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13 quick ways to integrate technology in a primary science lesson

Written by Ben Newsome on January 7th, 2016.      0 comments

Integrating technology into your classroom can be a lot of fun for students.
Here are 13 quick ways you introduce more technology into your classroom that are fun to do and highly rewarding for students!
  • Create your own document camera
    Link a smart device with your integrated whiteboard or TV and use the camera the way you would use an overhead projector. Why would you bother? This is a fantastic way to show the minute detail of objects to kids in the back of the classroom :)

    ipad as a document camera
  • Use digital microscopes and have the students draw and label diagrams of all manner of objects (think feathers, newspaper, flowers etc).

    digital microscopy
  • Bring in a subject matter expert via video conference, you can find over 300 experts from all over the globe and bring them straight into your classroom for a 1 on 1 chat & discovery session.

    ligh and colour vc
  • Use QR codes for students to scan & find out more information. I've seen some great treasure hunts setup in combination with compasses this way!

    churchill report qr link
  • Set a camera to take pictures every 0.1 second to measure velocity & acceleration. You can use this to look at gravity, or passing cars or hitting a cricket ball! The better the device, the better results.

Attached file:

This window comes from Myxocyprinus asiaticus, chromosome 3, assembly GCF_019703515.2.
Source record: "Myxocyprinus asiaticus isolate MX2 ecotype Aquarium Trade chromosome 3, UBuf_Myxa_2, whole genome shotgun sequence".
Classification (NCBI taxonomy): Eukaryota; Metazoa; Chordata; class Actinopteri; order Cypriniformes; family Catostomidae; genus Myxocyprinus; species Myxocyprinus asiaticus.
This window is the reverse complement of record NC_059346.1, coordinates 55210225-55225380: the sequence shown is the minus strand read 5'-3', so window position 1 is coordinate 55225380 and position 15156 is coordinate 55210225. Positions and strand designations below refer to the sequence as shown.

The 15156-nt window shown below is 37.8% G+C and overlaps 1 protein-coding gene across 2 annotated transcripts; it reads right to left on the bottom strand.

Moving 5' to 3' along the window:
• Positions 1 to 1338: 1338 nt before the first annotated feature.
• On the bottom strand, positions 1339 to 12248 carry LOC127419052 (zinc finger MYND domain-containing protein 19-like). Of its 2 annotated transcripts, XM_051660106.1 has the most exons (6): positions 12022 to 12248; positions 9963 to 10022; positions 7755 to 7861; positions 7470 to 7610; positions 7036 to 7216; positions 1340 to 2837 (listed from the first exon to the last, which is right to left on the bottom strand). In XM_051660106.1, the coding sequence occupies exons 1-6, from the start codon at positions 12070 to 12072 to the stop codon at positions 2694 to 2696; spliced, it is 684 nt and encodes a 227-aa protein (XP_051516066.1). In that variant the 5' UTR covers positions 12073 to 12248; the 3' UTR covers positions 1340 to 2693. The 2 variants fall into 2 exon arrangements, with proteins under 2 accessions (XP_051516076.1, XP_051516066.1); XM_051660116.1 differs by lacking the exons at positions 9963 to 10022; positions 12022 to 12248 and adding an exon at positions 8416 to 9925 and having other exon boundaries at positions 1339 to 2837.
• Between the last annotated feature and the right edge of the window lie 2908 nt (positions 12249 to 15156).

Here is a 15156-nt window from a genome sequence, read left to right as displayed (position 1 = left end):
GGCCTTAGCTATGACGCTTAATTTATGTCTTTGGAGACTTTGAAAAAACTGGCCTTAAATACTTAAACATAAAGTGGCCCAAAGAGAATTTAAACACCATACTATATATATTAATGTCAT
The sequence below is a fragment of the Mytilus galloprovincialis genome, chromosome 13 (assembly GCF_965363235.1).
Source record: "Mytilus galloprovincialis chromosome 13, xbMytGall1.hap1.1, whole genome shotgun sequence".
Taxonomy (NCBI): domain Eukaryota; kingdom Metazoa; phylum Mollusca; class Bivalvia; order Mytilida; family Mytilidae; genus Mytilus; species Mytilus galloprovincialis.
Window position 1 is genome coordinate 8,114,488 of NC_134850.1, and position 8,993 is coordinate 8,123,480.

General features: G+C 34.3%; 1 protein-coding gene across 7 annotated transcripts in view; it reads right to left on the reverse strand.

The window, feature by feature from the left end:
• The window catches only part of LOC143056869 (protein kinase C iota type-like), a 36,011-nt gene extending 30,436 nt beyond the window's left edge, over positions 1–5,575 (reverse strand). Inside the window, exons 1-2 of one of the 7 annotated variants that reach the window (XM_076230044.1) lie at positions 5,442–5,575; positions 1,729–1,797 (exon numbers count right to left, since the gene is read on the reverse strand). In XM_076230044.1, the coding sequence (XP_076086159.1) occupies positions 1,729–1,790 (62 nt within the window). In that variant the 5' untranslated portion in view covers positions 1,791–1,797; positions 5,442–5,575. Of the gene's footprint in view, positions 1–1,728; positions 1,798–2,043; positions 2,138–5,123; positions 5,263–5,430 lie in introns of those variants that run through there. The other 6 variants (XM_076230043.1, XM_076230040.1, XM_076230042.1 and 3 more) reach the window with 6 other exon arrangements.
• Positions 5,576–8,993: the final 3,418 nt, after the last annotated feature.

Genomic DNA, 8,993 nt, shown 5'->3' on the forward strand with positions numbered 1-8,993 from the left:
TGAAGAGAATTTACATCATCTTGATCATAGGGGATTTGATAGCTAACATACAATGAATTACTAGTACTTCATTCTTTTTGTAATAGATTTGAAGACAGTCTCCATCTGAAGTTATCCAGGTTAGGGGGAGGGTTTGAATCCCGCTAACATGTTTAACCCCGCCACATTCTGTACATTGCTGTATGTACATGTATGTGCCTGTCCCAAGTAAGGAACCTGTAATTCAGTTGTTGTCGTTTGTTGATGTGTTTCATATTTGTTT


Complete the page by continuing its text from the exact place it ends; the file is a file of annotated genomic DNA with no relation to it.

• Use the accelerometer in smart devices to plot a graph of student movement (Holly did this on a jumping castle & a Sumo suit last year...there are free apps you can add to your phone for this!)
  • Have students construct robots out of Lego Mindstorms to simulate the Mars rover

    ev3 robot
  • Use your iPhone as a datalogger for sound frequency (again you can find free apps for your device quite easily).

    Science of Sound VC waveform
  • Have students film an experiment and blog about it through your school's preferred platform.
  • Students can create podcasts and load these onto your class blog (they can log their experiences, interview a subject expert, describe a school event.. whatever!).
  • Have a BYOD day and challenge students to creatively use their device to solve a STEM question.
  • Get students to create simple machine based devices using only straws, string, syringes, popsicle sticks & tape. I've seen many classrooms setup Rube Goldberg machines this way! This could be a step towards creating a Maker space in your school.
  • Incorporate science apps into your STEM lesson and show them via linking your smart device to your integrated whiteboard or TV.
As you can see, there are heaps of things you could do in 2016 to get more technology into the classroom to enrich lessons. As always, if you want some more ideas feel free to drop us a line!

All the best!


Ben Newsome
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